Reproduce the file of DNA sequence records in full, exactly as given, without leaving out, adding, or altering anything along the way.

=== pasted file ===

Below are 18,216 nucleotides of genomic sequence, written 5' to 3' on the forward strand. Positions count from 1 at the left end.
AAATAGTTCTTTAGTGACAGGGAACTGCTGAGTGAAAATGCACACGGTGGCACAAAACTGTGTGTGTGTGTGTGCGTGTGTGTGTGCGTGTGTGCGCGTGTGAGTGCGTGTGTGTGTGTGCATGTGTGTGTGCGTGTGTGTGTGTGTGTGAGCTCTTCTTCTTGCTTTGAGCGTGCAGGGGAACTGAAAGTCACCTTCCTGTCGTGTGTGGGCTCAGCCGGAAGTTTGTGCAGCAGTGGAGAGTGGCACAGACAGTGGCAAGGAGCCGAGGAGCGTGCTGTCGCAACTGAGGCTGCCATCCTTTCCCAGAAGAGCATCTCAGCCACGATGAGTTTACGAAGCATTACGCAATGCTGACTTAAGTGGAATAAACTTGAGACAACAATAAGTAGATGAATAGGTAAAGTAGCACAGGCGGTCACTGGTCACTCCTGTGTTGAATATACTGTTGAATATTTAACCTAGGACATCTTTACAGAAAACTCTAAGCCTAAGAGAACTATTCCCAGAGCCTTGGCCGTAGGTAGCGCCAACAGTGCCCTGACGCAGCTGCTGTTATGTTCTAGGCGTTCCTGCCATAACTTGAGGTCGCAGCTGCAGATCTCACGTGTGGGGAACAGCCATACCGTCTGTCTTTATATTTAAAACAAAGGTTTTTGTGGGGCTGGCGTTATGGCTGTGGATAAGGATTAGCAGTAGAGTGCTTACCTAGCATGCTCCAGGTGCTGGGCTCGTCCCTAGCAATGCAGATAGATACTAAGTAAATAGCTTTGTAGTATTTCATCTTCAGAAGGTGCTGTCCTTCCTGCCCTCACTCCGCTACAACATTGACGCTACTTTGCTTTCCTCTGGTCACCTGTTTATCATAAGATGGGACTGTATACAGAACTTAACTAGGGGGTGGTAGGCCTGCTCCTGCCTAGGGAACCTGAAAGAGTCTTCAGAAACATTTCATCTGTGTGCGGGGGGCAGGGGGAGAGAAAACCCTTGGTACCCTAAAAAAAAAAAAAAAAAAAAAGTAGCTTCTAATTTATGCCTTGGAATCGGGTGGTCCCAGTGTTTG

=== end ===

Below are 18,216 nucleotides of genomic sequence, written 5' to 3' on the forward strand. Positions count from 1 at the left end.
AAATAGTTCTTTAGTGACAGGGAACTGCTGAGTGAAAATGCACACGGTGGCACAAAACTGTGTGTGTGTGTGTGCGTGTGTGTGTGCGTGTGTGCGCGTGTGAGTGCGTGTGTGTGTGTGCATGTGTGTGTGCGTGTGTGTGTGTGTGTGAGCTCTTCTTCTTGCTTTGAGCGTGCAGGGGAACTGAAAGTCACCTTCCTGTCGTGTGTGGGCTCAGCCGGAAGTTTGTGCAGCAGTGGAGAGTGGCACAGACAGTGGCAAGGAGCCGAGGAGCGTGCTGTCGCAACTGAGGCTGCCATCCTTTCCCAGAAGAGCATCTCAGCCACGATGAGTTTACGAAGCATTACGCAATGCTGACTTAAGTGGAATAAACTTGAGACAACAATAAGTAGATGAATAGGTAAAGTAGCACAGGCGGTCACTGGTCACTCCTGTGTTGAATATACTGTTGAATATTTAACCTAGGACATCTTTACAGAAAACTCTAAGCCTAAGAGAACTATTCCCAGAGCCTTGGCCGTAGGTAGCGCCAACAGTGCCCTGACGCAGCTGCTGTTATGTTCTAGGCGTTCCTGCCATAACTTGAGGTCGCAGCTGCAGATCTCACGTGTGGGGAACAGCCATACCGTCTGTCTTTATATTTAAAACAAAGGTTTTTGTGGGGCTGGCGTTATGGCTGTGGATAAGGATTAGCAGTAGAGTGCTTACCTAGCATGCTCCAGGTGCTGGGCTCGTCCCTAGCAATGCAGATAGATACTAAGTAAATAGCTTTGTAGTATTTCATCTTCAGAAGGTGCTGTCCTTCCTGCCCTCACTCCGCTACAACATTGACGCTACTTTGCTTTCCTCTGGTCACCTGTTTATCATAAGATGGGACTGTATACAGAACTTAACTAGGGGGTGGTAGGCCTGCTCCTGCCTAGGGAACCTGAAAGAGTCTTCAGAAACATTTCATCTGTGTGCGGGGGGCAGGGGGAGAGAAAACCCTTGGTACCCTAAAAAAAAAAAAAAAAAAAAAGTAGCTTCTAATTTATGCCTTGGAATCGGGTGGTCCCAGTGTTTG